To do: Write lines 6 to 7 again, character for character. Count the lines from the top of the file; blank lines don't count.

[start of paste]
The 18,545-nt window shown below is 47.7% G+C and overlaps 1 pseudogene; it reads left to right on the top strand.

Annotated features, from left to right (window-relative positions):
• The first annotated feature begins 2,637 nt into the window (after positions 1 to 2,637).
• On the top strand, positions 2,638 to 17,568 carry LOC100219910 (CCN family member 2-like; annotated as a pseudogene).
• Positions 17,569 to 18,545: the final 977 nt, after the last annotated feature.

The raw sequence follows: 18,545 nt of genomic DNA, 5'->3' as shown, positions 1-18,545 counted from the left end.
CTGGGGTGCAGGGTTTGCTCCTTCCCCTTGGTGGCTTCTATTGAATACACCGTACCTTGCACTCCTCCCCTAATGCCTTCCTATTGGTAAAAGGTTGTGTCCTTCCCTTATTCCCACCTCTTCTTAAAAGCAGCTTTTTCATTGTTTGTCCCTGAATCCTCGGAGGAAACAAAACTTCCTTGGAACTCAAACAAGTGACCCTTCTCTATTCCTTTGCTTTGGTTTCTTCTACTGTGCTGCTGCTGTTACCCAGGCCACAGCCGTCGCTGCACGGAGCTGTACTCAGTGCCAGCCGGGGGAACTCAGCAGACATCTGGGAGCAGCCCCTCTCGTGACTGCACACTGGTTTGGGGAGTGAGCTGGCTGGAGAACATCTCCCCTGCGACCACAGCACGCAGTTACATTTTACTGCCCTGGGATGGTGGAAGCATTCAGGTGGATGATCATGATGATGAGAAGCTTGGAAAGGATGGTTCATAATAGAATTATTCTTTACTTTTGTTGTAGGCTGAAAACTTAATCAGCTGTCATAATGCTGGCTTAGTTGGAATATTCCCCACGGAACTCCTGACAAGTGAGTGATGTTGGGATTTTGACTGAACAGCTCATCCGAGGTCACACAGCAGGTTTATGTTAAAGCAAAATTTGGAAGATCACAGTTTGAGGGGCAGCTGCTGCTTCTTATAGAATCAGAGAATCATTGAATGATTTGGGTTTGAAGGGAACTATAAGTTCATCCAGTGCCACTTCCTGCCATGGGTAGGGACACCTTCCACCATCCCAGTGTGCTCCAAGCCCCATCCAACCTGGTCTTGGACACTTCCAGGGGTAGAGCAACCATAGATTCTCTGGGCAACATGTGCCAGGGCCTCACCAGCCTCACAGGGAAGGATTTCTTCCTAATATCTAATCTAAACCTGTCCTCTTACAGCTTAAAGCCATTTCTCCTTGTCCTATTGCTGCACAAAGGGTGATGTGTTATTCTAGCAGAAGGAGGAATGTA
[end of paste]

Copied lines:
The raw sequence follows: 18,545 nt of genomic DNA, 5'->3' as shown, positions 1-18,545 counted from the left end.
CTGGGGTGCAGGGTTTGCTCCTTCCCCTTGGTGGCTTCTATTGAATACACCGTACCTTGCACTCCTCCCCTAATGCCTTCCTATTGGTAAAAGGTTGTGTCCTTCCCTTATTCCCACCTCTTCTTAAAAGCAGCTTTTTCATTGTTTGTCCCTGAATCCTCGGAGGAAACAAAACTTCCTTGGAACTCAAACAAGTGACCCTTCTCTATTCCTTTGCTTTGGTTTCTTCTACTGTGCTGCTGCTGTTACCCAGGCCACAGCCGTCGCTGCACGGAGCTGTACTCAGTGCCAGCCGGGGGAACTCAGCAGACATCTGGGAGCAGCCCCTCTCGTGACTGCACACTGGTTTGGGGAGTGAGCTGGCTGGAGAACATCTCCCCTGCGACCACAGCACGCAGTTACATTTTACTGCCCTGGGATGGTGGAAGCATTCAGGTGGATGATCATGATGATGAGAAGCTTGGAAAGGATGGTTCATAATAGAATTATTCTTTACTTTTGTTGTAGGCTGAAAACTTAATCAGCTGTCATAATGCTGGCTTAGTTGGAATATTCCCCACGGAACTCCTGACAAGTGAGTGATGTTGGGATTTTGACTGAACAGCTCATCCGAGGTCACACAGCAGGTTTATGTTAAAGCAAAATTTGGAAGATCACAGTTTGAGGGGCAGCTGCTGCTTCTTATAGAATCAGAGAATCATTGAATGATTTGGGTTTGAAGGGAACTATAAGTTCATCCAGTGCCACTTCCTGCCATGGGTAGGGACACCTTCCACCATCCCAGTGTGCTCCAAGCCCCATCCAACCTGGTCTTGGACACTTCCAGGGGTAGAGCAACCATAGATTCTCTGGGCAACATGTGCCAGGGCCTCACCAGCCTCACAGGGAAGGATTTCTTCCTAATATCTAATCTAAACCTGTCCTCTTACAGCTTAAAGCCATTTCTCCTTGTCCTATTGCTGCACAAAGGGTGATGTGTTATTCTAGCAGAAGGAGGAATGTA